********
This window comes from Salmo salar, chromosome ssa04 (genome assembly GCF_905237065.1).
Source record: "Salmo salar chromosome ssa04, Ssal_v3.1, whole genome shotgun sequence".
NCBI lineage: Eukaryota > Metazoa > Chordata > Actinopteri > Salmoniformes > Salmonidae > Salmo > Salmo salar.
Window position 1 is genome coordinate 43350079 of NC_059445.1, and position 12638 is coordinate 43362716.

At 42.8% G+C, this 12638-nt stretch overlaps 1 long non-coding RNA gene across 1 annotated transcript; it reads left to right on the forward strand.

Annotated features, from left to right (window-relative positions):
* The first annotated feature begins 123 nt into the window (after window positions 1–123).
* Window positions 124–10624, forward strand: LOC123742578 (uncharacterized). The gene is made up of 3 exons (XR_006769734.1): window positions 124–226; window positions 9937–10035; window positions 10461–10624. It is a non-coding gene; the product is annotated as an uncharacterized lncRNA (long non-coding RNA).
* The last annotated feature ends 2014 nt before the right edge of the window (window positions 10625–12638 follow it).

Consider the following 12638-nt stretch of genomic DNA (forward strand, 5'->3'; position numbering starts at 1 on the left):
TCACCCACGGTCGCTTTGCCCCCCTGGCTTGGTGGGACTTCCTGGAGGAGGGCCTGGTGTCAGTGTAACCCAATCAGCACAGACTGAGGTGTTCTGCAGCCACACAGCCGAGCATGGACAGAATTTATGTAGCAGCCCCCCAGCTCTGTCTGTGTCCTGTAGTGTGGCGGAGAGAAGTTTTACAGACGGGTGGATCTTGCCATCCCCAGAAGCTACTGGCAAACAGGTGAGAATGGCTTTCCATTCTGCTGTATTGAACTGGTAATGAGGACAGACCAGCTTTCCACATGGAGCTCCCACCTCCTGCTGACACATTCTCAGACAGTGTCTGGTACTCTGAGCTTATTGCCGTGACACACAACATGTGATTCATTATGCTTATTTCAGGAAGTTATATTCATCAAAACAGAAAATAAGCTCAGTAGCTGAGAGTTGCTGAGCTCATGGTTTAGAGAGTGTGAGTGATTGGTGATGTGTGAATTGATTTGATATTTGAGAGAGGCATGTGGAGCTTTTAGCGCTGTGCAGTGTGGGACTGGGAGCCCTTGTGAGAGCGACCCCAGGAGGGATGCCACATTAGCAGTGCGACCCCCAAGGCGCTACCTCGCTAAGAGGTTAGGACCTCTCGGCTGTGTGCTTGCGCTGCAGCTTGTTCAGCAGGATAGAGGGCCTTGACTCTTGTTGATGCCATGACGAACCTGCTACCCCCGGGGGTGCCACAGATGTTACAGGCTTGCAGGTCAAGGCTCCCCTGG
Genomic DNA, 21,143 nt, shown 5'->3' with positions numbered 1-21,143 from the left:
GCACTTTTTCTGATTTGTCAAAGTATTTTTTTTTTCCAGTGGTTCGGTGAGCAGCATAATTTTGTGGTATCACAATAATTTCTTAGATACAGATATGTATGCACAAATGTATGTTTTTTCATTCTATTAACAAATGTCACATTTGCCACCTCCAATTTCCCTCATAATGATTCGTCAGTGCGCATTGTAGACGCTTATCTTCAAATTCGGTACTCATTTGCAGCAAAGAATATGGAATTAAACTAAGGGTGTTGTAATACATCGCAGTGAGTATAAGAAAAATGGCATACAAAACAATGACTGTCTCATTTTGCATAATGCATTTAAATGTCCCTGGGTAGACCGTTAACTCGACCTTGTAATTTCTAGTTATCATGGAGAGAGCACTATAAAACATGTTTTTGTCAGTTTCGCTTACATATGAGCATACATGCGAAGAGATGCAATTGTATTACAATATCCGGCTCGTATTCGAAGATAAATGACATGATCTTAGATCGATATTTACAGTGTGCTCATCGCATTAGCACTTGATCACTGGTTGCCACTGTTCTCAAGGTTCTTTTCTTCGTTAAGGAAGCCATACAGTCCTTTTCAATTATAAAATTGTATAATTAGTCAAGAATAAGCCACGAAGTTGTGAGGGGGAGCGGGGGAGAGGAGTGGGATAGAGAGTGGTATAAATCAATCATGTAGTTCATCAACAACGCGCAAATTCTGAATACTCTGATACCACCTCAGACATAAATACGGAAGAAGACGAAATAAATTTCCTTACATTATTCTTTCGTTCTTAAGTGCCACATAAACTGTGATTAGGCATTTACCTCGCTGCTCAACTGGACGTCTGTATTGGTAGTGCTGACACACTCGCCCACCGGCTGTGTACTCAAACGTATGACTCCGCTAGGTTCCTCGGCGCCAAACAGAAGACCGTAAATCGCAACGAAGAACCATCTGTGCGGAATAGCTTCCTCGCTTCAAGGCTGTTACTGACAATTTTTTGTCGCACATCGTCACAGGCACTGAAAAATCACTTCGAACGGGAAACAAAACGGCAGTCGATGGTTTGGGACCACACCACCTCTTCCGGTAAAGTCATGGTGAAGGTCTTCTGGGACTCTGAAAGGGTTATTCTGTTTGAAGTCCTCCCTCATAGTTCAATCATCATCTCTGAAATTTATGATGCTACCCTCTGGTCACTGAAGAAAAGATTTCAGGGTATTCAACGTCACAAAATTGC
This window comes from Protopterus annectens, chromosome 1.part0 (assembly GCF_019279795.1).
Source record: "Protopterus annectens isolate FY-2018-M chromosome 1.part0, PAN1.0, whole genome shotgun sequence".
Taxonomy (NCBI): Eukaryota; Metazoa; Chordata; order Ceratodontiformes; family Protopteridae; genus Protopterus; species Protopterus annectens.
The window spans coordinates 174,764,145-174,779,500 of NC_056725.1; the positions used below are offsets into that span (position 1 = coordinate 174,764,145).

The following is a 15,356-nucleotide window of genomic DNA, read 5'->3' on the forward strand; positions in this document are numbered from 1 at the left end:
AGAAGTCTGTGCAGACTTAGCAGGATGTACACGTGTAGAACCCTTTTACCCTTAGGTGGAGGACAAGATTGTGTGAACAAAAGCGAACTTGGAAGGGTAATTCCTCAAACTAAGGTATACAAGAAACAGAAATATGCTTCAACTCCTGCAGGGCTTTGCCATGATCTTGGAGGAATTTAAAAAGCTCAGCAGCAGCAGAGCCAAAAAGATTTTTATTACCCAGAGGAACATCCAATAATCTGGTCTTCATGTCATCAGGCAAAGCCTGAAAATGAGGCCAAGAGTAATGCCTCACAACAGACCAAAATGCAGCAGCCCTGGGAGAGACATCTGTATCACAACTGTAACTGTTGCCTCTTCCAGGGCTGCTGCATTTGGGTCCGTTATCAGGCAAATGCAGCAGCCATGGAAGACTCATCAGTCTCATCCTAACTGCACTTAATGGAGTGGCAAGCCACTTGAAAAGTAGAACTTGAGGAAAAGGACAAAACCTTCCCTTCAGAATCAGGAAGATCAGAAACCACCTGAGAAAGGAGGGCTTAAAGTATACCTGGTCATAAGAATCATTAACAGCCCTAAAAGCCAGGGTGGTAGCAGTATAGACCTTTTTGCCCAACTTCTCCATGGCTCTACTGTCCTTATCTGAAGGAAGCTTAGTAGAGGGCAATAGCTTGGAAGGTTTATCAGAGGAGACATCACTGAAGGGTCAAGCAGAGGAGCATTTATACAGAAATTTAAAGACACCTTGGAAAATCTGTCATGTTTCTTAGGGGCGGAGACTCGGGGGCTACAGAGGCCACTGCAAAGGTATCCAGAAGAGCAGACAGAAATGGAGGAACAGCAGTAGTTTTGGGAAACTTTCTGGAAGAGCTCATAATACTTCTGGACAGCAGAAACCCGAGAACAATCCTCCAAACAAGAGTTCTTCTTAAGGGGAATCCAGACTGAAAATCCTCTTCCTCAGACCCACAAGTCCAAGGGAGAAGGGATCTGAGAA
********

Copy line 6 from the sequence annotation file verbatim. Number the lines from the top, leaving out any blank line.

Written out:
Annotated features, from left to right (window-relative positions):